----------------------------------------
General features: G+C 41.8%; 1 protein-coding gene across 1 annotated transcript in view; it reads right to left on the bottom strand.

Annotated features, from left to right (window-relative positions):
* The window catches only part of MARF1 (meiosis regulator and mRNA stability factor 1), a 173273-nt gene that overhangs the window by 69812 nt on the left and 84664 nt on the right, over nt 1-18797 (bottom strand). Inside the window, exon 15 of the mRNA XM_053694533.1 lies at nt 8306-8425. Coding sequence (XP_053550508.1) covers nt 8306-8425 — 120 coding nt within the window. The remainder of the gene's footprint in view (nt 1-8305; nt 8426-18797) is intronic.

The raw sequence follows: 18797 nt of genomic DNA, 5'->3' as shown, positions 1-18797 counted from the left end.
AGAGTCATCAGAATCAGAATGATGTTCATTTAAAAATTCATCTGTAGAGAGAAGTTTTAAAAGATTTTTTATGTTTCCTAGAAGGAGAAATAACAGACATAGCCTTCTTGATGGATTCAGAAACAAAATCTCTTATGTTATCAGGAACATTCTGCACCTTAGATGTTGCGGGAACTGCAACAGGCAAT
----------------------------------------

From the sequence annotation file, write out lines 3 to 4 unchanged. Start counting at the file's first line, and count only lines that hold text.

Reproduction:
* The window catches only part of MARF1 (meiosis regulator and mRNA stability factor 1), a 173273-nt gene that overhangs the window by 69812 nt on the left and 84664 nt on the right, over nt 1-18797 (bottom strand). Inside the window, exon 15 of the mRNA XM_053694533.1 lies at nt 8306-8425. Coding sequence (XP_053550508.1) covers nt 8306-8425 — 120 coding nt within the window. The remainder of the gene's footprint in view (nt 1-8305; nt 8426-18797) is intronic.

The raw sequence follows: 18797 nt of genomic DNA, 5'->3' as shown, positions 1-18797 counted from the left end.